Issues in Financial Crime, Technology, Artificial Intelligence and Machine Learning

By Christine Duhaime | March 5th, 2017

3rd Annual Vancouver FinTech Conference

The 3rd Annual Financial Technology Conference in Vancouver takes place on May 3, 2017, which we co-sponsor. This year’s Conference focuses on “FinTech and Financial Crime” and will cover the nexus between technology solutions to address regulation (RegTech), law, money laundering, terrorist financing, compliance, fraud, identity management, transnational criminal organizations, corruption, real estate tech, on-boarding / de-risking, predictive AI and cyber-security.

The idea is to advance the dialogue to deep-dive into the issues at the level where it matters – law, policy and financial transactional monitoring and explore solutions that work, including importantly, artificial intelligence and financial crime.

In the lead up to the conference, we’ll be populating this page with those topics to identify some of the issues worth exploring that the experts at the Conference can address.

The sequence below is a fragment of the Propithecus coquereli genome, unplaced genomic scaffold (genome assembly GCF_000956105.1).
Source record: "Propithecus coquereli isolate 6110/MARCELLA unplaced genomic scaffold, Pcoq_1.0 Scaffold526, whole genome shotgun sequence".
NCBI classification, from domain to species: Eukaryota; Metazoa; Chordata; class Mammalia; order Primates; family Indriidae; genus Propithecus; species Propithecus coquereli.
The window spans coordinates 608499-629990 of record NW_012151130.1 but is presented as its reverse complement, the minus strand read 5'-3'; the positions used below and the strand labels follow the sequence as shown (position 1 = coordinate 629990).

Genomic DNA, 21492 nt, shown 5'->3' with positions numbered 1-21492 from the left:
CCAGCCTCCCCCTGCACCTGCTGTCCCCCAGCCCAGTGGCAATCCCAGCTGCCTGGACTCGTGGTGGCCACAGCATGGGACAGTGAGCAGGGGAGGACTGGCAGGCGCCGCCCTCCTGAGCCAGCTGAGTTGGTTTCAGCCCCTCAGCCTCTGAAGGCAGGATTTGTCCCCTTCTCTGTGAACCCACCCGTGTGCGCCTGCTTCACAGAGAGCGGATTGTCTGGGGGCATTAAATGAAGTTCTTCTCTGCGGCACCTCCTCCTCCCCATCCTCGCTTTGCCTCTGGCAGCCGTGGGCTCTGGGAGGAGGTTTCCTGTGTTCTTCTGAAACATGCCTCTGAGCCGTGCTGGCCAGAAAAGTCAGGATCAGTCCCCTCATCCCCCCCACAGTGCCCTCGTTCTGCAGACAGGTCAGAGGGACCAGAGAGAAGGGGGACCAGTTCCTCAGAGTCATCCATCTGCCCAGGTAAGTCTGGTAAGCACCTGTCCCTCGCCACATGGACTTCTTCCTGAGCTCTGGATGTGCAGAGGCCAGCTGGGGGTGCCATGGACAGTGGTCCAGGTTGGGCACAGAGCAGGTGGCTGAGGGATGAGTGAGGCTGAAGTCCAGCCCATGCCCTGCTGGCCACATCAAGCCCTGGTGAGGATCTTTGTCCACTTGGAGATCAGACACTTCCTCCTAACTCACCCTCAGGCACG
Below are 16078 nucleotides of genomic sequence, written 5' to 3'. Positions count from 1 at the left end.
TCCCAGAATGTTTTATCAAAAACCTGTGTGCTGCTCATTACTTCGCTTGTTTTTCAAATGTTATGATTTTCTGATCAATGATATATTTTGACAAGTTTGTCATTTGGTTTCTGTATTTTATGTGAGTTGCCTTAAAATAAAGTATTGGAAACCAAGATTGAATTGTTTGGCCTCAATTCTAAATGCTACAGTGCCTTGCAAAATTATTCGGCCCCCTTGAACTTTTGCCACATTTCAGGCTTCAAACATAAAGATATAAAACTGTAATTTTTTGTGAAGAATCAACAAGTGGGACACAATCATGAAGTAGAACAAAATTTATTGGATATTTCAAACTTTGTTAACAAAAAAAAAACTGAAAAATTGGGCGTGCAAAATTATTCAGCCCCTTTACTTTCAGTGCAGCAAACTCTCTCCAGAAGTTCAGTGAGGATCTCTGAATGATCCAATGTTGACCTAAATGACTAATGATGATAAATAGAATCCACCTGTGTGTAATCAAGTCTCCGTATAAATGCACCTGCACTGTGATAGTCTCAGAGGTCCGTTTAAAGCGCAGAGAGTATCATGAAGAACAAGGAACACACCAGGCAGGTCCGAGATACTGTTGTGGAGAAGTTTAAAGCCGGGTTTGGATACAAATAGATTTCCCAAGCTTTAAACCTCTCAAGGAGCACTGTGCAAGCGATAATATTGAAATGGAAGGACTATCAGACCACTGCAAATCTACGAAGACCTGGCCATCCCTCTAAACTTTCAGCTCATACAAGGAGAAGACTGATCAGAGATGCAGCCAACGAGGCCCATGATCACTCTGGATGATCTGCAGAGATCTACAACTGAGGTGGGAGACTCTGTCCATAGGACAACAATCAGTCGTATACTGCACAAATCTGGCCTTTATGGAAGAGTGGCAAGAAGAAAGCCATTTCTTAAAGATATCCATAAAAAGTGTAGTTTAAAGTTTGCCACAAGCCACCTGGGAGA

1. Issues in cyber-security

Cybercrime costs the global economy $500 billion annually and ransomware attacks rose to 4,000 per day in 2016, forcing companies to pay $400 million in ransom in Bitcoin in 2016. As the world becomes connected (20 billion devices by 2020) with robots, cars, medical equipment, phones and refrigerators all inter-connected, the threats will grow.

Americans have said plainly that we are “in the fight for our digital lives and are not winning the cyber-security war” from China to Russia, hackers are stealing intellectual property from tech firms on a daily basis, as well as financial data and health care records. In addition, Americans have said that terrorists are crowd sourcing the murder of innocent people.